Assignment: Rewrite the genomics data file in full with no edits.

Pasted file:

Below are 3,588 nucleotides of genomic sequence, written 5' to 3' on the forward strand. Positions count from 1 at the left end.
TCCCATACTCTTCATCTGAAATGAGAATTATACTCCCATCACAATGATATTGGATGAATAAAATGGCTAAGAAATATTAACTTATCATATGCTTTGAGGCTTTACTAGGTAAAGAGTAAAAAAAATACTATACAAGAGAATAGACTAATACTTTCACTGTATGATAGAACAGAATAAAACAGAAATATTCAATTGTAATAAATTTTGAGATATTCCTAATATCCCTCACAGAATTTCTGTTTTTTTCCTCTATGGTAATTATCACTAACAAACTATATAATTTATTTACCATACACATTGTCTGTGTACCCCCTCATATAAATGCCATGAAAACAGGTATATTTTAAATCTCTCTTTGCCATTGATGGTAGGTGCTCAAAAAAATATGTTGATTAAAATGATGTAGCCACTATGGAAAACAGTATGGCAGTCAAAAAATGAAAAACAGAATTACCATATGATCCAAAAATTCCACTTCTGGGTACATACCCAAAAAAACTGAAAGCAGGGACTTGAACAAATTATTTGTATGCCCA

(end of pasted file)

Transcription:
Below are 3,588 nucleotides of genomic sequence, written 5' to 3' on the forward strand. Positions count from 1 at the left end.
TCCCATACTCTTCATCTGAAATGAGAATTATACTCCCATCACAATGATATTGGATGAATAAAATGGCTAAGAAATATTAACTTATCATATGCTTTGAGGCTTTACTAGGTAAAGAGTAAAAAAAATACTATACAAGAGAATAGACTAATACTTTCACTGTATGATAGAACAGAATAAAACAGAAATATTCAATTGTAATAAATTTTGAGATATTCCTAATATCCCTCACAGAATTTCTGTTTTTTTCCTCTATGGTAATTATCACTAACAAACTATATAATTTATTTACCATACACATTGTCTGTGTACCCCCTCATATAAATGCCATGAAAACAGGTATATTTTAAATCTCTCTTTGCCATTGATGGTAGGTGCTCAAAAAAATATGTTGATTAAAATGATGTAGCCACTATGGAAAACAGTATGGCAGTCAAAAAATGAAAAACAGAATTACCATATGATCCAAAAATTCCACTTCTGGGTACATACCCAAAAAAACTGAAAGCAGGGACTTGAACAAATTATTTGTATGCCCA